common currency - a chart reading "Currency MOM variation, %"

The Argentine peso and the Brazilian real had contrasting performances in 2022

Despite recent rumors, Argentine Finance Minister Sergio Massa and his Brazilian counterpart, Fernando Haddad, made clear that the real and the peso are not going away. Instead, both countries will work on the creation of a monetary instrument to facilitate bilateral trade between the two countries. Details are still unclear, and it is unlikely the initiative could materialize any time soon. Hence, firms should not expect major changes in Argentina’s 2023 foreign exchange outlook, which remains highly fragile.


After four years of tense bilateral relations with the Jair Bolsonaro administration, Luis Inácio Lula Da Silva’s arrival to the presidency ignited high hopes among Argentine government officials who see Partido dos Trabalhadores as a regional ally. While a currency bloc is off the table mainly due to Argentina’s economic troubles, both countries signed a memorandum of economic integration during the 7th CELAC summit in Buenos Aires. Here are the main points included in the document:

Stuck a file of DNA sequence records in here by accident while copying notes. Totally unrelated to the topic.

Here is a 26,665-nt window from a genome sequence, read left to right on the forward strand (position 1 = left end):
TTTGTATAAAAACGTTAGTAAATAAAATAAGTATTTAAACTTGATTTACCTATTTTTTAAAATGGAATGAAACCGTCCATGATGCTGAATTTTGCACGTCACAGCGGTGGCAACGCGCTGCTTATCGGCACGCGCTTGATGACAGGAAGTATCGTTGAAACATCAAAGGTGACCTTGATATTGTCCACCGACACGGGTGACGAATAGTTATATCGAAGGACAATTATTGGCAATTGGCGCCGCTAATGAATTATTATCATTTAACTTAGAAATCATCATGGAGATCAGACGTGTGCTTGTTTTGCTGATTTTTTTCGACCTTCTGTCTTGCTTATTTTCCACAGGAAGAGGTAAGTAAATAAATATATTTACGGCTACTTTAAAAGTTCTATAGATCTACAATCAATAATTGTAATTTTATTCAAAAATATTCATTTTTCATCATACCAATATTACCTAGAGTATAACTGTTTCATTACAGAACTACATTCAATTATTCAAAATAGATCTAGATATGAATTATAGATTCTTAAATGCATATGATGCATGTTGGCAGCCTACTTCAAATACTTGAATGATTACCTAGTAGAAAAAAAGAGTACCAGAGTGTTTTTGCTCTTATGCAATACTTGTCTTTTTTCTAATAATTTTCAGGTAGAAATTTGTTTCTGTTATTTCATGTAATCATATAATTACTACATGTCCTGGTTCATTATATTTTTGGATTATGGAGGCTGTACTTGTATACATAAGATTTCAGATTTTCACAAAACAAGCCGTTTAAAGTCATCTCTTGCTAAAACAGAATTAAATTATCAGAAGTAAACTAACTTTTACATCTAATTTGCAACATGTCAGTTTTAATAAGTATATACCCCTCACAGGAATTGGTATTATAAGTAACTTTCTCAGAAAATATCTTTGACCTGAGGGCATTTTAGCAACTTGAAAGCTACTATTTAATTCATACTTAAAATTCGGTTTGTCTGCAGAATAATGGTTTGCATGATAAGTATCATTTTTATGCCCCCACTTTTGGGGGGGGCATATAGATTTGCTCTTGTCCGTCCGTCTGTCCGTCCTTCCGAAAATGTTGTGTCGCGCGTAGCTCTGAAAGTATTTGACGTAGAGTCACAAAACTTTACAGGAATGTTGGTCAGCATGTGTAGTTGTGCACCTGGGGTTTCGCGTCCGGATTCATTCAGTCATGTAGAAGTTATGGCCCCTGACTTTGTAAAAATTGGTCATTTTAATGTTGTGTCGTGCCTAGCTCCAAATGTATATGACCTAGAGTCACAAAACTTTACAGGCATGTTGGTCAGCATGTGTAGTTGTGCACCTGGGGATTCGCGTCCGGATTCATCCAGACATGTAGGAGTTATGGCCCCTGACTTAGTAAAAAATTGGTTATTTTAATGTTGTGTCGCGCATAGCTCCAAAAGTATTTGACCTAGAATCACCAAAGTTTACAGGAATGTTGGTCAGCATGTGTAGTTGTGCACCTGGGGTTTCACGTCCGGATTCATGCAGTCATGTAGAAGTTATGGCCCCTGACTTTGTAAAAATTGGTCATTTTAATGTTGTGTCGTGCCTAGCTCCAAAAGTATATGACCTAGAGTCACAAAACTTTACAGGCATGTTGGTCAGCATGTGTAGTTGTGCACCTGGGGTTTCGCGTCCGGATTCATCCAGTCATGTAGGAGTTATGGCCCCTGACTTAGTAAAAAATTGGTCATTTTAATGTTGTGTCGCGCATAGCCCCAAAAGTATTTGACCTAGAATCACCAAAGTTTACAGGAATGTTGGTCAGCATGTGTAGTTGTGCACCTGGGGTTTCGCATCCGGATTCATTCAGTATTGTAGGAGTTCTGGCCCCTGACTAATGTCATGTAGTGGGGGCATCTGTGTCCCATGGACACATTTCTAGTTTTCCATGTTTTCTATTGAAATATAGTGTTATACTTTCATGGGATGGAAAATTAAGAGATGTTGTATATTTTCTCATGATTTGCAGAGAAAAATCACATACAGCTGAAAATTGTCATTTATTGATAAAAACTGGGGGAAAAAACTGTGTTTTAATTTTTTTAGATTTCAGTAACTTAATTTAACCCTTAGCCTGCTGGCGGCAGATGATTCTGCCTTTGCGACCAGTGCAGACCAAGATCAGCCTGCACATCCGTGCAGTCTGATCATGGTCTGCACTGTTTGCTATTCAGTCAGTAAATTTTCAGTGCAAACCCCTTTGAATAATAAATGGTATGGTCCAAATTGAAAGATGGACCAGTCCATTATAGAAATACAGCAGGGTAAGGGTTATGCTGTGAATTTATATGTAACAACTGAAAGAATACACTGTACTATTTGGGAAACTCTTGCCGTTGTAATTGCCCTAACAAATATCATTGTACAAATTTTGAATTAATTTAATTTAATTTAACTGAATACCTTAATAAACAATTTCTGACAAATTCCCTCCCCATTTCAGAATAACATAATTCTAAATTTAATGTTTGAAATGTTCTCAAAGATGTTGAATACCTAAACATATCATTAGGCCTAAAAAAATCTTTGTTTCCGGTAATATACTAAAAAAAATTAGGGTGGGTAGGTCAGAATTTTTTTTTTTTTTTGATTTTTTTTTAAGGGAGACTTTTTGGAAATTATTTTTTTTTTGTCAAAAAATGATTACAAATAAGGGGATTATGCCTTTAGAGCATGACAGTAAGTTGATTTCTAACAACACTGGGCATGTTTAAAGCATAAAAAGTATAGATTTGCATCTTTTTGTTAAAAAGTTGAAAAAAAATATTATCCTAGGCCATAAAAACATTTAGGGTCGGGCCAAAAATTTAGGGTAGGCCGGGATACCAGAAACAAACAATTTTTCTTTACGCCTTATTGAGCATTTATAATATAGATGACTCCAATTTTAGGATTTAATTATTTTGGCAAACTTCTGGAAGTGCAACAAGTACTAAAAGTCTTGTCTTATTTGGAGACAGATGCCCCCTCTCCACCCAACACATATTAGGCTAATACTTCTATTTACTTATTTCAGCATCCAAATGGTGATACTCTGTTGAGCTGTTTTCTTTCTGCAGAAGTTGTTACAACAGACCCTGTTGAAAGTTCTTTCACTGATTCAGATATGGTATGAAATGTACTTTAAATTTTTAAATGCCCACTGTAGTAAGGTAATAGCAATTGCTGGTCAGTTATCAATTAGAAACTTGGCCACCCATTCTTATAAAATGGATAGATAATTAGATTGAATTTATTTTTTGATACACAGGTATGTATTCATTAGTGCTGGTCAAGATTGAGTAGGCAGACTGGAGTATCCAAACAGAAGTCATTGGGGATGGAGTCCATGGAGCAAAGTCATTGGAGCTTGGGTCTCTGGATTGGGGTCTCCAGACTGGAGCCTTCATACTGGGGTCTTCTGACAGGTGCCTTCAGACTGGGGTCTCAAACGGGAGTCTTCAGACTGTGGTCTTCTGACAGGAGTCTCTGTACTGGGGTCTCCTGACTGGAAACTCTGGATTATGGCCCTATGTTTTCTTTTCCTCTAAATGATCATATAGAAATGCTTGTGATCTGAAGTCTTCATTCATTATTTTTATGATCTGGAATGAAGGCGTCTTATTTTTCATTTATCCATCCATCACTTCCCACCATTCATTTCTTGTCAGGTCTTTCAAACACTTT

• Brazil’s National Development Bank will provide US$ 820 million in financing to Argentina’s Nestor Kirchner pipeline that will transport gas from the Vaca Muerta oil wells.
  • The countries will develop a program to finance bilateral trade through credit provided by the Banco Central do Brasil and Banco de la Nacion Argentina, which would increase the competitiveness of local companies.
  • Brazil and Argentina will work on strengthening the local currency payment system within Mercosur to settle bilateral payments in local currencies.

Our View

The creation of the euro bloc took decades of planning and calibration, even between already-highly integrated economies. In Argentina’s case, the idea comes more from the need to anchor FX volatility (and achieve a political win ahead of the election) than from a well-thought-out plan for monetary integration. The official currency depreciated 41.1% in 2022 despite capital controls and multiple FX rates. Additionally, inflation was 94.8% YOY. The Brazilian real, on the contrary, appreciated almost 8%, and inflation closed at 5.9% for the whole year. Most Argentine economists and government officials agree that the country’s monetary policy is unsustainable and that reforms can’t wait much longer, but with a weak government and a negative 2023 economic outlook, change will likely have to wait until a new administration in 2024. Moreover, domestic political challenges in Brazil will limit Lula’s scope to lead ambitious regional initiatives such as the creation of a new currency bloc.

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